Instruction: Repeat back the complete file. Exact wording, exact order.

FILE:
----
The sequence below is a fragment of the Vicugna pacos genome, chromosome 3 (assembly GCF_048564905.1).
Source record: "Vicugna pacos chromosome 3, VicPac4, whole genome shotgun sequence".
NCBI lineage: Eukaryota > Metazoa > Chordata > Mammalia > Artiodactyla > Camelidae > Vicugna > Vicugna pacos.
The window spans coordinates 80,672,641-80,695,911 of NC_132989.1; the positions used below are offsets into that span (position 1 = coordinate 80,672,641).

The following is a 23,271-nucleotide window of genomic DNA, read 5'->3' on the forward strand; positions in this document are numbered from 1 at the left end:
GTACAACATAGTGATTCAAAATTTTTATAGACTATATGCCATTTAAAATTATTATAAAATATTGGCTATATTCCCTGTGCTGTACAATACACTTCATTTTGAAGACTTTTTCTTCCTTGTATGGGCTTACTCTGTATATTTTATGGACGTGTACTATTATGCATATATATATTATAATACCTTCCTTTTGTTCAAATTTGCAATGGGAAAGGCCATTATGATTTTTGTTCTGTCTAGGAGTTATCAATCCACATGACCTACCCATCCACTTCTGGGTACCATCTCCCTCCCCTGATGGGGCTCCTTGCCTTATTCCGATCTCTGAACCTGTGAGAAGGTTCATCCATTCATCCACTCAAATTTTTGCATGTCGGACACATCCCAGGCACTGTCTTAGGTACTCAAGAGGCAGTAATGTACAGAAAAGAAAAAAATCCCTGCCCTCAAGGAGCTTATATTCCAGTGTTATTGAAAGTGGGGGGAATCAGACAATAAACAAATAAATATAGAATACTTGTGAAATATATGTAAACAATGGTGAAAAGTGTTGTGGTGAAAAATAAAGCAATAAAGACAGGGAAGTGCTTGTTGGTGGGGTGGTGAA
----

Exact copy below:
The sequence below is a fragment of the Vicugna pacos genome, chromosome 3 (assembly GCF_048564905.1).
Source record: "Vicugna pacos chromosome 3, VicPac4, whole genome shotgun sequence".
NCBI lineage: Eukaryota > Metazoa > Chordata > Mammalia > Artiodactyla > Camelidae > Vicugna > Vicugna pacos.
The window spans coordinates 80,672,641-80,695,911 of NC_132989.1; the positions used below are offsets into that span (position 1 = coordinate 80,672,641).

The following is a 23,271-nucleotide window of genomic DNA, read 5'->3' on the forward strand; positions in this document are numbered from 1 at the left end:
GTACAACATAGTGATTCAAAATTTTTATAGACTATATGCCATTTAAAATTATTATAAAATATTGGCTATATTCCCTGTGCTGTACAATACACTTCATTTTGAAGACTTTTTCTTCCTTGTATGGGCTTACTCTGTATATTTTATGGACGTGTACTATTATGCATATATATATTATAATACCTTCCTTTTGTTCAAATTTGCAATGGGAAAGGCCATTATGATTTTTGTTCTGTCTAGGAGTTATCAATCCACATGACCTACCCATCCACTTCTGGGTACCATCTCCCTCCCCTGATGGGGCTCCTTGCCTTATTCCGATCTCTGAACCTGTGAGAAGGTTCATCCATTCATCCACTCAAATTTTTGCATGTCGGACACATCCCAGGCACTGTCTTAGGTACTCAAGAGGCAGTAATGTACAGAAAAGAAAAAAATCCCTGCCCTCAAGGAGCTTATATTCCAGTGTTATTGAAAGTGGGGGGAATCAGACAATAAACAAATAAATATAGAATACTTGTGAAATATATGTAAACAATGGTGAAAAGTGTTGTGGTGAAAAATAAAGCAATAAAGACAGGGAAGTGCTTGTTGGTGGGGTGGTGAA